Madhur: Yes, Dinesh helped. He was with us in Delhi when we were training for baseball and he hung out with us a lot, which is obviously great for me, because I'm portraying him in the film. But what he also did was not just give us an insight of his mind, but he used to tell us all these stories and anecdotes of what happened when they were really going through all this that we’re portraying in the film. That would really give us a lot of insight into how Rinku was at the point in time or how JB was and how Aasif’s character was, etc. Just real insights into how these people were feeling when everything was unraveling in front of them.
Suraj: And also the fact that Amit's character in real life really did have that video camera. Deepesh is his real name. He basically went around recording footage of everything through the process so we had this massive footage.
Madhur: Massive treasure.
Suraj: That's how we got to know them before everything happened. Just their body language was so different. Their physique was different. The way they looked at stuff and talked about everything was really different. So all these things together like, kind of, helped us build these people in our heads.
Q: What was your favorite scene to film?
Suraj: That's a tough one. We actually had so much fun, just every day. It's like we were quite a handful. We were just two young kids, you know, and you give us a glove and ball – we would just keep playing all day long. They would literally have to drag us on set, but we had a lot of fun in a lot of scenes. For example, the scene where they throw up was not fun.
Madhur: Not fun for me. It stank! They had some really disgusting vegetarian soup. Yes, and it really stank.
Suraj: It wasn't really while we were shooting always that made it special. It was just literally the fact that everybody around us always was seemingly having an extremely awesome time. Amazing time. And it's not like you're having an amazing time and you’re letting go of work, you know, kind of situation. It was the fact that all that added to the dynamic that hopefully was being set up in front of the frame.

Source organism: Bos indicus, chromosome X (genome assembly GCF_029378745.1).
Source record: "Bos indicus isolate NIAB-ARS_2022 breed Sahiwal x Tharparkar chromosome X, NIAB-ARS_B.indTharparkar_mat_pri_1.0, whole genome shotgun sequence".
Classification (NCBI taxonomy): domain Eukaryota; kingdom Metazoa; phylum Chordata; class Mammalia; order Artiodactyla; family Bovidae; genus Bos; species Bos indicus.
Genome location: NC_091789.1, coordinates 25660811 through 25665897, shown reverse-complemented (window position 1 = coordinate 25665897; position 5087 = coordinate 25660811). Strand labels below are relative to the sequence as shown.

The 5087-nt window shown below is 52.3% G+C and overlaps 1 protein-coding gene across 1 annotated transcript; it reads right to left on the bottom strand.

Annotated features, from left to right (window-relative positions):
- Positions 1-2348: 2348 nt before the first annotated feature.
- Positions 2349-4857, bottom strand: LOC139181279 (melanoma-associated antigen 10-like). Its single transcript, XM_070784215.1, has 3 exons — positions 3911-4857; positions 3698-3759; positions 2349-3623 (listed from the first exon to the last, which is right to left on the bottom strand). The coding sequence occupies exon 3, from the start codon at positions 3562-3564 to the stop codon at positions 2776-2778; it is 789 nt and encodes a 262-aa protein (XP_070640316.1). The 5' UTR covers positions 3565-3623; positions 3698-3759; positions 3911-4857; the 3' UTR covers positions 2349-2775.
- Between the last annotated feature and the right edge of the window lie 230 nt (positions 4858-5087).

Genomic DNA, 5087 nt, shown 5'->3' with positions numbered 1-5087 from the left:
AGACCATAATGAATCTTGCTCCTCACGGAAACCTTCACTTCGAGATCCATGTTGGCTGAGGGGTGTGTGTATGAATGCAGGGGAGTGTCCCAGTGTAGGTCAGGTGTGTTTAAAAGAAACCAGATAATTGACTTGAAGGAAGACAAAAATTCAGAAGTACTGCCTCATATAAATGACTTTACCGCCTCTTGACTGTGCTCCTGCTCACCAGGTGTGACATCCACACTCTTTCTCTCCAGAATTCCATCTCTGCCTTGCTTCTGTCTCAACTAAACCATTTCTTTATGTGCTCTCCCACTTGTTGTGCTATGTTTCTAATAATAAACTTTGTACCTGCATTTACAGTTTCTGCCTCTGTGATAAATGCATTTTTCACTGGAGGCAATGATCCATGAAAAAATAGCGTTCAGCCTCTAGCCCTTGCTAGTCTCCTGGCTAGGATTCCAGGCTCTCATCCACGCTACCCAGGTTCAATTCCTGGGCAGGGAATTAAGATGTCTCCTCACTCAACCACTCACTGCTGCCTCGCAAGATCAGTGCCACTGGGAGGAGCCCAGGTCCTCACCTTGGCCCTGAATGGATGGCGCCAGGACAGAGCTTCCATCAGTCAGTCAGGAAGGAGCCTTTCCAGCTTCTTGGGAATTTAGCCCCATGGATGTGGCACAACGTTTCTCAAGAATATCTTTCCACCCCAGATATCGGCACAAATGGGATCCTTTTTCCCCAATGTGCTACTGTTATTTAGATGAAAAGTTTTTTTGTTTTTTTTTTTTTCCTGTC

Madhur: There were some scenes that were really hard to shoot. For example, when we were shooting in India there were some really hot days. 145 degrees. 140.
Suraj: 140? It’s not degrees Celsius. Degree sFahrenheit. I don’t know if it got to 140, but it was really hot.
Madhur: It was 140. I know this for a fact, because I checked. I was like my skin is burning how hot is it. Especially when we shot in Lucknow, that was the day. It was 140. We were enclosed in four walls and there was this huge ground in the middle. So we had no air flow and the sun just beating down from the top with thousands of these people in this small space. It was really hot and we had scenes where we were running around and pitching and what not.
Suraj: Yes. It wasn’t the hardest for us. Imagine those 300 to 400 people standing there in the heat. – – And they have to act excited.
Madhur: And it’s very hard and they don’t even do it professionally like we do, so it’s really hard. Yes.
Suraj: But, you know, they managed to do it. Everybody, kind of pushed through it all. There were a lot of times when stuff got really hard or complicated for everybody.
Madhur: John probably changed his t-shirt like 20 times.
Suraj: It was really hot, but people managed. People really did- especially John. I felt like he’s got this adaptive feature to him that you don’t often see.
Madhur: He’s a bit Rinku that way.
Suraj: Rinku’s also a little bit that way. You get somewhere- at first obviously like a little bit- extremely different, and then you just start taking in whatever you can as fast as you can and you slowly start understanding what's going on. I think alot of people in our crew went through that when we were in India and we kind of used that when we went to America, to Atlanta.
Madhur: Hotlanta. “Ya’ll making a movie?” It was fun. We had a blast. Good times.
Suraj: Yes, very good times.